If there is a gap between what you are trying to achieve and the values you espouse, then perhaps this is not the right time to continue, or it is best to explore initiatives more in line with your commitments.
In chapter 5 of the book, I provide additional considerations about how to address disappointment in relationship to a new congregational activity.
If you would like to talk more about this dynamic, email me at email@example.com If you would like a free copy of the book How Your Congregations Learns, let me know via email.
Many congregational leaders know the importance of clear mission and vision statements. However, congregational leaders are less capable at enacting plans.
Years ago, Kennon Callahan described this as “calling plays the players can play.” There are lots of visionary congregational leaders, but not so many who can pull off Vacation Bible School. There need to be more leaders who learn to put plans into action. There need to be more who can manage annual festivals, start a small group ministry or spearhead an outreach trip. As a congregational leader, dreaming the big stuff can be seductive. But sometimes leadership means being able to design an operational infrastructure that can support a new Advent program.
After all, what good is a vision if the website hasn’t been updated?
The difference between management and leadership
I know there is a difference between management and leadership. But I also think the difference of the two apply more distinctly to very large organizations. Given the scale of most congregations, the distinction between leadership and management is certainly smaller than for a Fortune 500 company.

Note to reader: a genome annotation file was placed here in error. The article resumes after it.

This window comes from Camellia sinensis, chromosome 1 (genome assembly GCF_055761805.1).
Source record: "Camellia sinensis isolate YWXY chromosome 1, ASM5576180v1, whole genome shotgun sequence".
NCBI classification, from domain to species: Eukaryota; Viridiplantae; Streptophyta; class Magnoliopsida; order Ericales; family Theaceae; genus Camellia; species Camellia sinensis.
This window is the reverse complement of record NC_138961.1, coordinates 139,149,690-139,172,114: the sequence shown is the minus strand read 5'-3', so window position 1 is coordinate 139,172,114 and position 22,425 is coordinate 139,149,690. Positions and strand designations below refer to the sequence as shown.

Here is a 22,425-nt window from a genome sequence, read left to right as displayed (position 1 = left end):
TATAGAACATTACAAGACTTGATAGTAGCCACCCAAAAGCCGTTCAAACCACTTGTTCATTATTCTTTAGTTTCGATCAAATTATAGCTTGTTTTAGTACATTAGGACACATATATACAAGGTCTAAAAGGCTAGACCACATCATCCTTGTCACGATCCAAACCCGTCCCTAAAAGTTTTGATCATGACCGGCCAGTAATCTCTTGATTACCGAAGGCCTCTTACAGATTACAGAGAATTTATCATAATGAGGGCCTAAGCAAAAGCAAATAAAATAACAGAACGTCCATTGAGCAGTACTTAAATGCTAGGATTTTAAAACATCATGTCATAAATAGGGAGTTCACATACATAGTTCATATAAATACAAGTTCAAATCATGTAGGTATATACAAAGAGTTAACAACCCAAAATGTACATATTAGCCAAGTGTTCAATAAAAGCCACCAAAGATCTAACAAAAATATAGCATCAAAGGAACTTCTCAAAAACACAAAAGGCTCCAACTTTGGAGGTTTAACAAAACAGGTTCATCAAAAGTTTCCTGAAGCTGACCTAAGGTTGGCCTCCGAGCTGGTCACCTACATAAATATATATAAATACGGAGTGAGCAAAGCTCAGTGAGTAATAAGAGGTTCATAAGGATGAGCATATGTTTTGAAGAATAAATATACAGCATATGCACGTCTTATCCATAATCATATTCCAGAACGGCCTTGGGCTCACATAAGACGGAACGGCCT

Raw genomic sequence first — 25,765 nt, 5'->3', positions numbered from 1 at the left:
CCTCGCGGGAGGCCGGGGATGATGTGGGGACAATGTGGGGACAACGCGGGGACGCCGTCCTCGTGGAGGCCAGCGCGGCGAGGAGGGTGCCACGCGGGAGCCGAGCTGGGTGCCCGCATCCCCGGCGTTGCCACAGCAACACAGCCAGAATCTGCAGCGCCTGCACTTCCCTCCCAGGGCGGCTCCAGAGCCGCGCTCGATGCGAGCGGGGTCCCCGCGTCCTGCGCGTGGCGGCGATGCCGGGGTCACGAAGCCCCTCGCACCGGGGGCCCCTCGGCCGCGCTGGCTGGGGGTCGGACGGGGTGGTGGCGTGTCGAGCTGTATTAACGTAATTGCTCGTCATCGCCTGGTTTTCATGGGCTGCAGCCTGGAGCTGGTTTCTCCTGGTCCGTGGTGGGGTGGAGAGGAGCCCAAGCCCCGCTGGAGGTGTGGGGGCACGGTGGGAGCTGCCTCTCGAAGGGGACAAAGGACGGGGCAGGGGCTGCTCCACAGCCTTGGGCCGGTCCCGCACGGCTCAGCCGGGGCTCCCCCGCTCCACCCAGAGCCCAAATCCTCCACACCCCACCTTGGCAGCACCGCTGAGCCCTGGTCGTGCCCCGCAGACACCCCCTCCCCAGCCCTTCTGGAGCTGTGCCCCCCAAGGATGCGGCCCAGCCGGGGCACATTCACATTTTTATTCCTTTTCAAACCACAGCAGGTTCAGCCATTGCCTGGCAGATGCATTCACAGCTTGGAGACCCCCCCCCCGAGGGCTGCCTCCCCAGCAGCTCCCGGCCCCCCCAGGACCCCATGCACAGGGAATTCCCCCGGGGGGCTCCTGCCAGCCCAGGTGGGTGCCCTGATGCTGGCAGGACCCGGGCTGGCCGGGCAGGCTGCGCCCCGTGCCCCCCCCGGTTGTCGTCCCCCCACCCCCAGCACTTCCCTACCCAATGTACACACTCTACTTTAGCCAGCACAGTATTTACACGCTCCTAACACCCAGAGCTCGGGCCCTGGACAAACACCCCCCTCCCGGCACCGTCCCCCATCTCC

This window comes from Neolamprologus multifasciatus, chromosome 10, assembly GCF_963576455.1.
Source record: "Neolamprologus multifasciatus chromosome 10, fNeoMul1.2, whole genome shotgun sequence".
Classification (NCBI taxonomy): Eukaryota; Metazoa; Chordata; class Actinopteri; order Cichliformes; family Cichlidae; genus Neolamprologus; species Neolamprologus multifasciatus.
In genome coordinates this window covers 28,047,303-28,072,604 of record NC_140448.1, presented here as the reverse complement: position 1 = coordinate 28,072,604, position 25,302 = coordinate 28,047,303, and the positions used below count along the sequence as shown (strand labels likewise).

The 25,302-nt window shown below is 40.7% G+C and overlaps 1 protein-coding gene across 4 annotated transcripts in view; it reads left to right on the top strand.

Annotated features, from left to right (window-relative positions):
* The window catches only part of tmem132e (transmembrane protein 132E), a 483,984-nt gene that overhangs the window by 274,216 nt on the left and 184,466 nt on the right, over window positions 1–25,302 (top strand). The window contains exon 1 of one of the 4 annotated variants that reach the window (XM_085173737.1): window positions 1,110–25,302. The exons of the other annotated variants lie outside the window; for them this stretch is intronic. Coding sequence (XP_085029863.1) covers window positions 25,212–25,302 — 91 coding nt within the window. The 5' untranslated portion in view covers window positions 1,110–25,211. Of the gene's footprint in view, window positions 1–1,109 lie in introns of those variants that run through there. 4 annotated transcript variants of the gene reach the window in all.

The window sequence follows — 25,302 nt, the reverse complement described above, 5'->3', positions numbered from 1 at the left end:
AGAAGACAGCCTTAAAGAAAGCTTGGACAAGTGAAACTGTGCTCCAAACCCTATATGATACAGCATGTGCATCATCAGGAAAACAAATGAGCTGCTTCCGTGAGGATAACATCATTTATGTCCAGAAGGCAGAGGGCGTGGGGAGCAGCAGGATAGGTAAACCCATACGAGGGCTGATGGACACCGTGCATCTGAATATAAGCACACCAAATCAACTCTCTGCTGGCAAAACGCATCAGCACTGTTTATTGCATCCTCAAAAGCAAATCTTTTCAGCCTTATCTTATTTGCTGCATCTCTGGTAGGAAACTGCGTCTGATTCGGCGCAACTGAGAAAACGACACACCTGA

The link between leadership and management in the congregation is learning. Effectiveness at both means a commitment to learning how to do something new. Sometimes it is not so much vision that is needed as the ability to learn to accomplish tasks. This dynamic is true for many in the congregational system. The dynamic of learning is not limited to the lead pastor or to the chair of the board.
Congregations that flourish function as a learning community. This is true even if the congregation doesn’t call itself that.
There is an observable pattern among congregations which learn to do new things. This pattern goes beyond the distinctions between leadership and management. The specifics of this pattern differ from congregation to congregation. However, this pattern reveals the importance of plans and behaviors as a congregation moves through:
Is all this not theological enough?
This pattern is interestingly close to the pattern of revelation, identified by James Loder in his book The Transforming Moment. This pattern is at least as important, however less enticing, than having a vision. Sometimes good management is excellent leadership.
In terms of organizational learning, the book Immunity to Change from Kegan and Lahey provides a powerful perspective on how to manage any number of relational and missional challenges while leading and managing a congregation.